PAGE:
Tom Robinson was a guilty man even before he even entered the courtroom; along with all the other African-Americans living in the south at that time. Even though it was obvious that he was innocent, due to the evidence pointed out by his lawyer, Atticus Finch, he was found guilty merely due to his race. It’s pretty obvious that the theme in “To Kill a Mockingbird” is racism and prejudice, and the discrimination of the African-American community was the most evidently shown. For example, the blacks were regarded as tools or objects to be used in labour, and were given very little, to basically no rights. Even in the trial, blacks and whites sat in separate sections, and all the members of the jury were white!
In the documentary Locked Up: Prison in America the main problem that is discussed is that due to mass incarceration there is an overflow of prisoners and the state can not house them all. One of the main concerns is that a lot of these prisoners are being locked up for non-violent crimes and it costing the state millions of dollars to house them in these prisons. For example it was getting so out of hand that they were forces to let one of the inmates out six months early because they needed the space to house all of these inmates in an already over crowded facility. Even though all of the people being interviewed for this documentary were African American I do not think that race plays a part in whether or not some get locked up.
Harper Lee is an American writer, born on April 28, 1926 in Monroeville, Alabama. She is famous for her race relations novel ‘To Kill a Mockingbird’. The book was awarded the Pulitzer Prize in 1961. And it became an international bestseller and was adapted into screen in 1962 under a movie named ‘To Kill a Mockingbird’ as well. Lee was 34 when the book was published, and it still remains her only novel.
The amount of mass incarceration in the United States as reached an all time high over the years. Mass Incarceration is the incarceration of a person or race based off of them being different and can be identified as a trend among law enforcements. These tensions have reached a certain extent and has received the attention of American citizens and the nation’s government. The laws of the United States seems fair, however with the enforcement of these laws, specific groups are targeted and abused by them daily.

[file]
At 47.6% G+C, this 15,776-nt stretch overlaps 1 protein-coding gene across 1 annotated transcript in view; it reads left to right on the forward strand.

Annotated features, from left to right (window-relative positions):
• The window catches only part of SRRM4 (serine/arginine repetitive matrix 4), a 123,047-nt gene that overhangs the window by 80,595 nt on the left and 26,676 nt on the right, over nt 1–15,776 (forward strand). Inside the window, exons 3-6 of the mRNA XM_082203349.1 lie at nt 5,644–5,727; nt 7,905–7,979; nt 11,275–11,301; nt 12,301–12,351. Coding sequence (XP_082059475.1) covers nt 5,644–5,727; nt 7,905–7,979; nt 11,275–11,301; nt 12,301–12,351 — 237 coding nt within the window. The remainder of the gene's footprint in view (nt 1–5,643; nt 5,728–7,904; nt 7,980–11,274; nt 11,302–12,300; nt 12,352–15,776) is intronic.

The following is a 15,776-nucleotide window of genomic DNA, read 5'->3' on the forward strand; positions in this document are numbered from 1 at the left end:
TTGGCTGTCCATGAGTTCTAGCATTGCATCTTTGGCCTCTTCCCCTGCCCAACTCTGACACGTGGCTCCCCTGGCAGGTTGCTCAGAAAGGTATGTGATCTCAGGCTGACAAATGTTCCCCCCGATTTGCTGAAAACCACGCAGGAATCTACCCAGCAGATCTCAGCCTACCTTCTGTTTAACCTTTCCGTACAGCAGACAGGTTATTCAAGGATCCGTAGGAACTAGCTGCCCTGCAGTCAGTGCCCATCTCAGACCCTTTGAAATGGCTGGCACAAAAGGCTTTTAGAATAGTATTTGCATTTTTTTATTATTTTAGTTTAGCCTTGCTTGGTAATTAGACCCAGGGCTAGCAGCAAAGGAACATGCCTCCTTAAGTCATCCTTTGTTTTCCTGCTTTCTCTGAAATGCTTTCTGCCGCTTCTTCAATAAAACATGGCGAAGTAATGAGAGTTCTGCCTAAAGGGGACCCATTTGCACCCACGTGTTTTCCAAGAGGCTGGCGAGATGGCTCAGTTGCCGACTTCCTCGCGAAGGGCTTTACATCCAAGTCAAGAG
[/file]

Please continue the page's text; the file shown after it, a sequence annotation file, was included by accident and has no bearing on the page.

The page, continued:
The emergence of public health challenges in the next decade will not be something new and it will not easily fixed. The institutions that are currently in place and have historically contributed to issues of health inequities and will continue to do so unless they are deconstructed and rebuilt with equity in mind. The three most important public health challenges will be the rate of uninsured people and the mistrust that this causes, the medical industrial complex and the effects of trying to deconstruct mass incarceration.
The first steps to the incarceration process are intake and booking. When rules and standards are unclear confusion sets in. Some staff members and inmates take advantage of lack of clarity by dominance in an oppressive manner and some will cower from responsibility’s and become victimized by the stronger. Intake and booking process is to have a safe and smooth operation of the jail. Mo matter how many times an inmate has been in custody the inmate has rights.
It is an existing theory that our society is constructed via racial dimensions, and that racial equality is a figment of the imagination. This very principle is highlighted in Michelle Alexander’s novel, “The New Jim Crow.” The specific dimensions covered within the text include the unjust aspects of the federal drug policy, and by connection that of mass incarceration as well. Alexander claims that racism is still very prominent in present day society and is direct and frank about the heavy influence of white supremacy. One of the main arguments pushed by Alexander in this book is that mass incarceration is “ a stunningly comprehensive and well-disguised system of racialized social control that functions in a manner strikingly similar
In Europe prior to the 1600s and 1700s incarceration was mainly used as a means of detaining suspects and citizens for various reasons (Bohm & Haley, 2001). Citizens were incarcerated as a means to coerce payments, contain the spread of disease as well as to teach religious beliefs, in some cases, to change one’s beliefs. Suspects were incarcerated while awaiting trial, punishment, or death. Slaves were also incarcerated during this time as a form of punishment. Individuals endured punishments, that would be considered cruel and unusual in modern society, like being hanged, stoned, as well as beheaded just to list a few (Bohm & Haley, 2001).
Being involved in the criminal justice system conveys a negative social status. In these communities, even though the experience of incarceration is widespread, it is still stigmatizing, and incarceration is not discussed openly. Residents noted that the label “offender” becomes a master status and affects the lives of ex-offenders in many ways. For instance, ex-offenders find it difficult to get good jobs and housing.